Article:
A Glimpse of Jamaica's History Through the Ages in its Heritage Sites
Updated: Dec 18, 2021
Jamaica Attractions, Jamaican Culture, Jamaican History, Jamaican People, Jamaican Lifestyle, Jamaican Heritage, Famous Jamaicans
Our Jamaican heritage is a patchwork of different cultures that have influenced the nation over several eras. In Jamaica, one can find little-known stories of black wealth to victorious slave revolts during the colonial era. There are many historical sites in Jamaica that offer an insightful look into its past and how these events helped to shape present-day Jamaica.
The Jamaica National Heritage Trust has been entrusted with the task of ensuring that physical structures that attest to landmark events in our nation's history are protected and available to this generation and those to come. Here is a selection of seven national heritage sites in Jamaica to visit:
1. National Heroes Park
The area on which the National Heroes Park now stands was once one of the most popular spots in Kingston. For 101 years, the land was the centre for horse racing in Jamaica. It was also the site for other sporting activities such as cricket and cycle racing. Being a place where people naturally gathered, the area was also the venue for travelling circuses that visited the island from time to time.
In 1818, the Kingston Council purchased the property for £985 and 10 shillings. Back then it was part of a property called Montgomery Pen. It was later known as the Kingston Race Course because of its dominant activity and remained so until 1953 when horse racing was transferred to Knutsford Park.
The site was officially renamed the National Heroes Park in 1973 and is now a permanent place for honouring our heroes whose monuments are erected in an area known as the Shrine.
Another section, reserved for prime ministers and outstanding patriots, adjoins the Shrine area, to the north.
2. Milk River Spa
Milk River, Clarendon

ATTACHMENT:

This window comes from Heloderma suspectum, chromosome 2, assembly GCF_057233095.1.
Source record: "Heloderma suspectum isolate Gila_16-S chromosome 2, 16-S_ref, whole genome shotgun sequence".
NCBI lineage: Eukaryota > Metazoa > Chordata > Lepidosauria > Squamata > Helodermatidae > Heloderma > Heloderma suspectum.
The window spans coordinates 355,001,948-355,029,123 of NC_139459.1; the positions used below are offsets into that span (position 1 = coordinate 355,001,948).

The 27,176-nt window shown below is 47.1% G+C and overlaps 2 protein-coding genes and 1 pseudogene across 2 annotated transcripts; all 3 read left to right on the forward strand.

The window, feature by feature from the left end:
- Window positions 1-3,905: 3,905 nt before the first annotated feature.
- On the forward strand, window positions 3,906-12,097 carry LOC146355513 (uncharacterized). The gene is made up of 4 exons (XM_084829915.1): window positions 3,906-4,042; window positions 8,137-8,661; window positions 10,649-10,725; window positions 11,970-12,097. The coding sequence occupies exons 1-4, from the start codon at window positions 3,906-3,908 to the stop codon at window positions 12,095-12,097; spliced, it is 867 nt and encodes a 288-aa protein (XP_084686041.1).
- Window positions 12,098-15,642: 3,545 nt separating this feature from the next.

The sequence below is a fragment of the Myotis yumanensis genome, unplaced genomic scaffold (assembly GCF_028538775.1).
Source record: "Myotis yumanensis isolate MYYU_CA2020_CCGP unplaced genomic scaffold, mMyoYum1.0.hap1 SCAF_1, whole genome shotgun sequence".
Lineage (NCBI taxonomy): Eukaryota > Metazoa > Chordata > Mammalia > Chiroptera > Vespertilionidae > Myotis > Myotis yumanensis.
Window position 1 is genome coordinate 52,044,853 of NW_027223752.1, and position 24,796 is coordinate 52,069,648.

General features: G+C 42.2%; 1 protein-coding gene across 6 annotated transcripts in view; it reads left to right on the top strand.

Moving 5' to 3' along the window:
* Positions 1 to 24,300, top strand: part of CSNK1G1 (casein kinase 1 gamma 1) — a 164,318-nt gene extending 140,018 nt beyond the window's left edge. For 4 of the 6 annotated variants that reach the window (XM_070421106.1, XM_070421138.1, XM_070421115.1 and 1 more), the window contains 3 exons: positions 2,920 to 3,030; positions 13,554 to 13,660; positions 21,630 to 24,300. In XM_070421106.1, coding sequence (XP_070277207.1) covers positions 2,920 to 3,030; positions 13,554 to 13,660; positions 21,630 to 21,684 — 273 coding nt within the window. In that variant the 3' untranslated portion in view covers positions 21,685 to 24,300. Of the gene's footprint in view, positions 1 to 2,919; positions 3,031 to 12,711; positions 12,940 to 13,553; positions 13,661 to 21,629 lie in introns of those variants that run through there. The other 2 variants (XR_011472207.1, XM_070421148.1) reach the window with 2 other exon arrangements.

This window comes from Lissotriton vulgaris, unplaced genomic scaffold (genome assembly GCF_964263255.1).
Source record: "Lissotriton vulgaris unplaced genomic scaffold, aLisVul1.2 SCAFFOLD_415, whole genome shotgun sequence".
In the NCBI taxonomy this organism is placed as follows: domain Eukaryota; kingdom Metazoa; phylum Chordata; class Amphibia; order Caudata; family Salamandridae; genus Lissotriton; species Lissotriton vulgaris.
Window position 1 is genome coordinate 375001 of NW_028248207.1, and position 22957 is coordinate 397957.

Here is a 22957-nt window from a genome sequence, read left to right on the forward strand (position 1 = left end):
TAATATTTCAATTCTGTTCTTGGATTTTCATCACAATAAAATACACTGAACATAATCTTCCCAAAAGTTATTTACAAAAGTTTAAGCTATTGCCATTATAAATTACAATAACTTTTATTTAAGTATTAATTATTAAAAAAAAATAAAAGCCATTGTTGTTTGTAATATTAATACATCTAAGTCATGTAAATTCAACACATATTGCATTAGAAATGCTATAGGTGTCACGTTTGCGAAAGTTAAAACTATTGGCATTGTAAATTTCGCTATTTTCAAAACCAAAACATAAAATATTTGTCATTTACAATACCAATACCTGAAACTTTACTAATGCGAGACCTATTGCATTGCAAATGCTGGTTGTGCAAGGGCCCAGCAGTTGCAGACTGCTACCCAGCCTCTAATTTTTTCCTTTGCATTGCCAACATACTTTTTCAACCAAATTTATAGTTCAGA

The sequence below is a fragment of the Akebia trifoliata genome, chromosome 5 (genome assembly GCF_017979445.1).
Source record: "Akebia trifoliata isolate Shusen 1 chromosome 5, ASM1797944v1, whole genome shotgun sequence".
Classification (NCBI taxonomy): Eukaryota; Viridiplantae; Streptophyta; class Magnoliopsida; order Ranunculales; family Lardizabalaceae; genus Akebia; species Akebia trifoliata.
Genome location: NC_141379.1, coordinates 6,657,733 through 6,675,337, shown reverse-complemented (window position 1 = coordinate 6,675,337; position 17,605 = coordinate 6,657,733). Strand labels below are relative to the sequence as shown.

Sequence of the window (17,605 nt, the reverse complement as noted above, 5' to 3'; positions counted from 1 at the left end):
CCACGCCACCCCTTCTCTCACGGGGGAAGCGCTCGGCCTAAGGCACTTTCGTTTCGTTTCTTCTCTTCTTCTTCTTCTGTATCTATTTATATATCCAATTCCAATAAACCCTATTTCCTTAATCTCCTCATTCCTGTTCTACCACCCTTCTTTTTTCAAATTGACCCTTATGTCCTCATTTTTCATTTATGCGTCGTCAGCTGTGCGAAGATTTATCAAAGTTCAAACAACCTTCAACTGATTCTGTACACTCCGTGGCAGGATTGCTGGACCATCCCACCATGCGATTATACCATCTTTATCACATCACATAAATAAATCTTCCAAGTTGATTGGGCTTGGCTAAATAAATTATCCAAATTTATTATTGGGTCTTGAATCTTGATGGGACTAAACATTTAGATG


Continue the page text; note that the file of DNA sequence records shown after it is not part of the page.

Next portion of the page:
Milk River Bath is not only another of Jamaica’s great spas, but is counted among the best natural spas in the world. The radioactivity of the water is many times greater than many of the world’s famous spas. The relative radioactivity of the water has been found to be:
• 9 times as active as Bath, England • 50 times as active as Vichy, France • 5 times as active as Karlsbad, Austria • 54 times as active as Baden, Switzerland
The Spa is located about ten (10) miles south of May Pen, Clarendon, and is open to the public.
3. Devon House
26 Hope Rd, Kingston, Jamaica
Built in 1891, the majestic Devon House is the former home of Jamaica’s first black millionaire, George Stiebel. In those times, the Georgian-style great house and 19th-century antique furnishings were a rare symbol of black wealth.
Having gained his wealth from gold mining in South America, Stiebel was among three wealthy Jamaicans who constructed elaborate homes during the late 19th century at the corner of Trafalgar Road and Hope Road. This corner fittingly became known as the Millionaire’s Corner.
The Mansion overlooks a vast expanse of perfectly manicured and lush, green lawns. Stiebel’s legacy lives on with the beautifully maintained Devon House, which was declared a national monument in 1990 by the Jamaica National Heritage Trust. This was done under the instructions of the Rt. Hon. Edward Seaga, who was then Minister of Development and Welfare with responsibility for cultural affairs, and later Prime Minister of Jamaica.
Devon House has since evolved from being home of Jamaica’s first black millionaire, George Stiebel, to being synonymous with fun, family entertainment and recreation in Kingston, where guests can tour, shop, dine and relax. Today, the property spans 11 acres and is the home of the world famous Devon House ice cream, which was named by the National Geographic as among the top ten ice creams in the world.